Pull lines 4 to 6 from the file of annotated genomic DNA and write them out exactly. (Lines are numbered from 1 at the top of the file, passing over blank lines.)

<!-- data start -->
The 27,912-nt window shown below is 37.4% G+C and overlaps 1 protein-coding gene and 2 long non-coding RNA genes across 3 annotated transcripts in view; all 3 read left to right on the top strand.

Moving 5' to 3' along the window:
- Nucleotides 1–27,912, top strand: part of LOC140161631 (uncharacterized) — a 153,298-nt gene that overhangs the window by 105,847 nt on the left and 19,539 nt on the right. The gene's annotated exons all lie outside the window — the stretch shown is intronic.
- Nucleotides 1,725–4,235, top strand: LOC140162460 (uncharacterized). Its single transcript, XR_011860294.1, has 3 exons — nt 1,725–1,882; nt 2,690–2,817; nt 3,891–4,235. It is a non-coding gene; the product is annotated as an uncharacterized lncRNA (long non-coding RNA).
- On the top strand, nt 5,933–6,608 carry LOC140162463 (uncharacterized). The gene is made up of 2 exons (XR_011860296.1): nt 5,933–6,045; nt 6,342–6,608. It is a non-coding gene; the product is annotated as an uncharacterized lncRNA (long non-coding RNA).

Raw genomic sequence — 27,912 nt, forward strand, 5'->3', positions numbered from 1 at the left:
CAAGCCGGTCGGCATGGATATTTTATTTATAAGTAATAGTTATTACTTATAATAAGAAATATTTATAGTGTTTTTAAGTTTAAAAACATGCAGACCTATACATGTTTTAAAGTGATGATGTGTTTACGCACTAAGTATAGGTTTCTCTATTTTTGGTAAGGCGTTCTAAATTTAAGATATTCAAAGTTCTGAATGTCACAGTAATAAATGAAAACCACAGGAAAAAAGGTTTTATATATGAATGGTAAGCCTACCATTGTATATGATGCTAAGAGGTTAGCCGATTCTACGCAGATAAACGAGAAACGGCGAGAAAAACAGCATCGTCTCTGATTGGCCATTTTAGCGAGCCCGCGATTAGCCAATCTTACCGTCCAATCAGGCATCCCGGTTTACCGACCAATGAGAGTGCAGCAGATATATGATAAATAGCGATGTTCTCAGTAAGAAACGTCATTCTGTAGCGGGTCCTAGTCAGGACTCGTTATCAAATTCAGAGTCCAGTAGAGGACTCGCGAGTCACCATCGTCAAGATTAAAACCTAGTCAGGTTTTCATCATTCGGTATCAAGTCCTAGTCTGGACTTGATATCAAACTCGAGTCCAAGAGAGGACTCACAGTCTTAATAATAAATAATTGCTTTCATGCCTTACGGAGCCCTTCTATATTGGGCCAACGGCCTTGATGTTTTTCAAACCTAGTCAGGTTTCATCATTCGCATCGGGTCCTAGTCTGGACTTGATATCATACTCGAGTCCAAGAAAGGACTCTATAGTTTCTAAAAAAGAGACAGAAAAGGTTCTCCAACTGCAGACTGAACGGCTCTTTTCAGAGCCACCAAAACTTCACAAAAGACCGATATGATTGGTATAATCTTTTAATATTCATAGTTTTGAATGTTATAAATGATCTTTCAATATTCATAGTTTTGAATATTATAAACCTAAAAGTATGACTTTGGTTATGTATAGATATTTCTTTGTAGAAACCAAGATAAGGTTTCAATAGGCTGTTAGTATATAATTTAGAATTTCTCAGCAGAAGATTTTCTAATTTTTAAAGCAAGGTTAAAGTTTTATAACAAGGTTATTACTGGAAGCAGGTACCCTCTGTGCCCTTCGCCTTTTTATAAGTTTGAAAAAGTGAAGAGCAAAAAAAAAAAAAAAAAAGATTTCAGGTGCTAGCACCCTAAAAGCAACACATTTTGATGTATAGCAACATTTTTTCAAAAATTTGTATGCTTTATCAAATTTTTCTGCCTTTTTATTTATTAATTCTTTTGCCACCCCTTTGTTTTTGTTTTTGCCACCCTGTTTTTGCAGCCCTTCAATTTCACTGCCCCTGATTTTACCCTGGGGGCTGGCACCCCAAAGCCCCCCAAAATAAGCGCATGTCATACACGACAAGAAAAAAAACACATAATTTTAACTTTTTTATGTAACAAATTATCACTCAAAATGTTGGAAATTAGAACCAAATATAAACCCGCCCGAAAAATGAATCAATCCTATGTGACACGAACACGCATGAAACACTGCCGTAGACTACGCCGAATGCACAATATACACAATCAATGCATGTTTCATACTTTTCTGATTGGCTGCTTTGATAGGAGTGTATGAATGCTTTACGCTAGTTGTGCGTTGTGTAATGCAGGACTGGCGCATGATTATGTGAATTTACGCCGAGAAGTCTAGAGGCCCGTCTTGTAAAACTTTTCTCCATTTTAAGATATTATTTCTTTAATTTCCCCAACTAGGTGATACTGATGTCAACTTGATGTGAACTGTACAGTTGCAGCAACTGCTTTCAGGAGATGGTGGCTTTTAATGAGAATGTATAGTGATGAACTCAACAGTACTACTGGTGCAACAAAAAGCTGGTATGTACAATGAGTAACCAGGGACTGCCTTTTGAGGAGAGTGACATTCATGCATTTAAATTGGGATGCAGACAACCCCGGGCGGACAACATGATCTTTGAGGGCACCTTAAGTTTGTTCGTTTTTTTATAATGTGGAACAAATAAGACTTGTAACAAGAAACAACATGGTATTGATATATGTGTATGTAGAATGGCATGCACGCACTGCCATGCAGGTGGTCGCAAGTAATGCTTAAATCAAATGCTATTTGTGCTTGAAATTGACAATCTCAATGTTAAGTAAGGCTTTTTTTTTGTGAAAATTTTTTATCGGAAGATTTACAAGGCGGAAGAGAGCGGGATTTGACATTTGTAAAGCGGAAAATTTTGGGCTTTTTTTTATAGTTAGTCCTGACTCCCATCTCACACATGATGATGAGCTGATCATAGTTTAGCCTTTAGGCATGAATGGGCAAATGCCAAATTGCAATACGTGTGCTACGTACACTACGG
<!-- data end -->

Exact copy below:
- Nucleotides 1,725–4,235, top strand: LOC140162460 (uncharacterized). Its single transcript, XR_011860294.1, has 3 exons — nt 1,725–1,882; nt 2,690–2,817; nt 3,891–4,235. It is a non-coding gene; the product is annotated as an uncharacterized lncRNA (long non-coding RNA).
- On the top strand, nt 5,933–6,608 carry LOC140162463 (uncharacterized). The gene is made up of 2 exons (XR_011860296.1): nt 5,933–6,045; nt 6,342–6,608. It is a non-coding gene; the product is annotated as an uncharacterized lncRNA (long non-coding RNA).

Raw genomic sequence — 27,912 nt, forward strand, 5'->3', positions numbered from 1 at the left: